In the food world, change from the ground up is all well and good. We desperately need cooks, gardeners, farmers and teachers. But we also need legislation. The recently passed and almost uniformly abysmal Farm Bill is a lesson in how legislation affects those of us working to change the chaotic so-called food “system.” Pittances were tossed at supporters of local and organic food, fortunes’ worth of agribusiness subsidies were maintained, and much-needed support for the country’s least well-off was slashed. That’s a Republican-led Congress at work, but when it comes to supporting Big Ag and Big Food, most of the Democratic representatives from states where farm income matters most are not much better: While the majority of Big Ag’s financial support for candidates goes to Republicans, Democrats are close behind. For big-time change on a national scale, we need representatives who put the needs of a sustainable food system and all that goes with it ahead of those of the chemical and processed food manufacturers who are currently running the show.
The still fresh McCutcheon v FEC Supreme Court decision, like the January 2010 Citizens United, has again set off the rage of activists and reformers—who call it nothing less than the privatization of government or the end of the republic! Indeed, removing aggregate contribution limits does for individual donors what Citizens United did for corporations years earlier, make it easier to influence elections. Yet, the apocalyptic cries, however comprehensible, are largely misdirected anger and misguided strategy. Since Citizens United, there have been fervent movements to “get money out of politics” from Movement to Amend (to overrule the case by Constitutional Amendment) to Lawrence Lessig’s Rootstrikers petition (to enact tough campaign finance laws and promote a government-funded option). The idea, remove large campaign donations and see saner policies and better government follow, seems plausible enough. But let’s parse the obvious. Citizens United did not cause the predominance of money in American politics; it is but a symptom of it.
Last week’s splintered Iowa Supreme Court decision created a lot of confusion about the state of the law regarding the voting rights of Iowans with criminal records. But the court’s lack of clarity made one thing perfectly clear: The Iowa Constitution must be amended to eliminate the clause that is at the heart of this confusion. A majority of the seven-member court resolved the immediate question of Iowa Senate candidate Tony Bisignano’s eligibility to be on the June 3 primary ballot. His opponent, Ned Chiodo, argued that because Bisignano had pleaded guilty to second-offense drunken driving he was not eligible to vote or hold public office under Iowa law. Second-offense drunken driving is an aggravated misdemeanor, however. The court ruled that convictions for crimes below the level of felonies do not disqualify voters or candidates for public office.
In New Jersey, politics is a contact sport. It should come as a great disappointment that New Jersey was just ranked 37th in the nation for the administration of our elections. The Pew Charitable Trusts assembled a panel of experts to rank each state and the District of Columbia. The newest rankings came out last week. Not only did the experts score New Jersey poorly, but the Garden State was one of only 10 states that saw a decrease in their score from 2008. Worse, the Garden State got mowed by some of its neighbors. Pennsylvania came in 16th, Connecticut was 10th and Delaware was ninth. As a small comfort, the Garden State did beat New York, which came in an abysmal 47th. … So, how can New Jersey improve its ranking? First, the state could implement an online voter registration system. This innovation, which has been adopted in 16 states thus far, has made it easier for citizens to register quickly and securely, while allowing for instant verification of eligibility. Four additional states have recently passed similar measures. New Jersey should follow their lead.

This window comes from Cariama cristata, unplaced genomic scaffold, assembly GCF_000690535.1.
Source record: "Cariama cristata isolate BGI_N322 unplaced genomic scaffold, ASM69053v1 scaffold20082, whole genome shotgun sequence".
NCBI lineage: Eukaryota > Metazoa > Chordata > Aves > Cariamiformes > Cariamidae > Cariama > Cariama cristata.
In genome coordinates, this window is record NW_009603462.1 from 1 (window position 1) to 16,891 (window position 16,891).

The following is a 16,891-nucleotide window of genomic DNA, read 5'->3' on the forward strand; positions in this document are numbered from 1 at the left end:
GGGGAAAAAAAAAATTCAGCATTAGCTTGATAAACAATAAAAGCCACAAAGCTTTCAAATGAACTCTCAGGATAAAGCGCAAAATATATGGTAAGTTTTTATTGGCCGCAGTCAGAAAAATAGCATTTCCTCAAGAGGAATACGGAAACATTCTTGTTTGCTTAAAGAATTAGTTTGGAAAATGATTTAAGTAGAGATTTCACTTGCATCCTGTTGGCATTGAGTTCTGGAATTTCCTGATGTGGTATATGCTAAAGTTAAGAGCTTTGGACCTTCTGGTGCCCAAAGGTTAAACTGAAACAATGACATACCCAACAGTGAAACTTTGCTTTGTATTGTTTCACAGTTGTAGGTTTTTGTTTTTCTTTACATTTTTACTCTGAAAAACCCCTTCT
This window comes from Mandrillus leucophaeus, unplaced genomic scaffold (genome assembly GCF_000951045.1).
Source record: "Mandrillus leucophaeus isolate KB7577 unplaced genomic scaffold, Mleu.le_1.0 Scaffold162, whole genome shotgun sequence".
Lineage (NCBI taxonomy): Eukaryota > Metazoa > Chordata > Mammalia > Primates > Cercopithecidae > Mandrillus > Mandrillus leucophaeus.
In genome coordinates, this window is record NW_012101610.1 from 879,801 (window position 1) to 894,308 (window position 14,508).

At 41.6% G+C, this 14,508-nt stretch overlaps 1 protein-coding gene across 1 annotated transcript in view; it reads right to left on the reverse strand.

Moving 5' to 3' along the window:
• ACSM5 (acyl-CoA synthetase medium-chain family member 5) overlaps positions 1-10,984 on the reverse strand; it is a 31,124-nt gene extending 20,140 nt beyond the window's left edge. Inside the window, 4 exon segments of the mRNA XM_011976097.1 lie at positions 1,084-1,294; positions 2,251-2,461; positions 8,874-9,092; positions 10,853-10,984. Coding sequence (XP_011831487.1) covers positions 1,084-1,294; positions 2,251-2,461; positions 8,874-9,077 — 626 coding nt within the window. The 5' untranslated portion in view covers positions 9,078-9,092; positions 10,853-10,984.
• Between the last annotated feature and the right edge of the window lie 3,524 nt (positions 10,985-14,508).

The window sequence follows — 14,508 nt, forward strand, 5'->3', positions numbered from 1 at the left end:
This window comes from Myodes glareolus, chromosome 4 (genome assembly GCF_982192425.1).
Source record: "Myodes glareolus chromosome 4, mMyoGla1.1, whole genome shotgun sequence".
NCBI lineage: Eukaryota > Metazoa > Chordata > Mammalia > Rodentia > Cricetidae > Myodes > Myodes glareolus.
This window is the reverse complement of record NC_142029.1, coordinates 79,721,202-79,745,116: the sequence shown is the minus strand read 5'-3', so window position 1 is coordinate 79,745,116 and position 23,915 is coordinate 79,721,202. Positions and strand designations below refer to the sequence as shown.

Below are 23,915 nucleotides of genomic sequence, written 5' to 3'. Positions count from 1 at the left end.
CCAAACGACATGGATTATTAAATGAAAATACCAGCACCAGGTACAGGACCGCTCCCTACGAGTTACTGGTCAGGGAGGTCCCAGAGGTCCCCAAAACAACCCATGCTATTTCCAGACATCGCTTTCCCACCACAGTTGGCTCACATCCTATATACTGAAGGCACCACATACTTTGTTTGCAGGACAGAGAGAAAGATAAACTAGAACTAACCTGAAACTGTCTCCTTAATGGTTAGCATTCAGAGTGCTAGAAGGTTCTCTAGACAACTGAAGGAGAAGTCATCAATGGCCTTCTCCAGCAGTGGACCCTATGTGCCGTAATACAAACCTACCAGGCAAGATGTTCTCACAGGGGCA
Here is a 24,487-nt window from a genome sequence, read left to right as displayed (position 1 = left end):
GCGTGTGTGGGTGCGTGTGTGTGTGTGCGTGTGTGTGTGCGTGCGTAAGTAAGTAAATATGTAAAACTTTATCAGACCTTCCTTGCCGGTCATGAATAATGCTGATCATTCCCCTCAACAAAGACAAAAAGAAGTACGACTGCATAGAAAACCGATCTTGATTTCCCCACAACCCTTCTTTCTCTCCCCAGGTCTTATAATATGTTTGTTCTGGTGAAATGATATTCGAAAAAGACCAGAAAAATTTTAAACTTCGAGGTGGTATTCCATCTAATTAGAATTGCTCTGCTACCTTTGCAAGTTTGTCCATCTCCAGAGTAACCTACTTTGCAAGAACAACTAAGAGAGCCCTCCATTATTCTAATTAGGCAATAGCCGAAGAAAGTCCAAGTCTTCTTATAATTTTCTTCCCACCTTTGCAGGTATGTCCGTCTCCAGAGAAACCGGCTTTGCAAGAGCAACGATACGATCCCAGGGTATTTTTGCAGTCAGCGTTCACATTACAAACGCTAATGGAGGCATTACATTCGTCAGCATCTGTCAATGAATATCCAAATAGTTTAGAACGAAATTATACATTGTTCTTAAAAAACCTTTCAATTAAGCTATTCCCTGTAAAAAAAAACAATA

This year’s national election in South Africa is arguably the country’s most important election since the advent of the universal franchise in 1994. While that earlier election was enormously important in confirming the negotiated settlement that had ended the National Party’s whites-only domination, it was a foregone conclusion that the ANC would be the big victor. This time around, while the ANC is almost certainly going to win a sizeable majority yet again (at least nationally), in the absence of a totally unanticipated, magnitude 8 electoral earthquake, the real core of this election is an increasingly vigorous debate over South Africa’s economic future circumstances. And yet, with the possible exception of a website or two like South Africa Votes 2014 and some often interesting, informative, even challenging writing by columnists like Steve Friedman, Judith February and Eusebius McKaiser, most of the media attention over this election has been in the form of reporting that mostly can be tabbed as either a kind of “horserace” or “insider trading” coverage. Even the various broadcast and open forum debates that have been held have, too often, been opportunities for the rolling out of the usual media-friendly sound bites and snappy retorts – rather than any sustained, substantive analyses of the economic policies the various candidates and parties have been proposing as panaceas to address the country’s current malaise.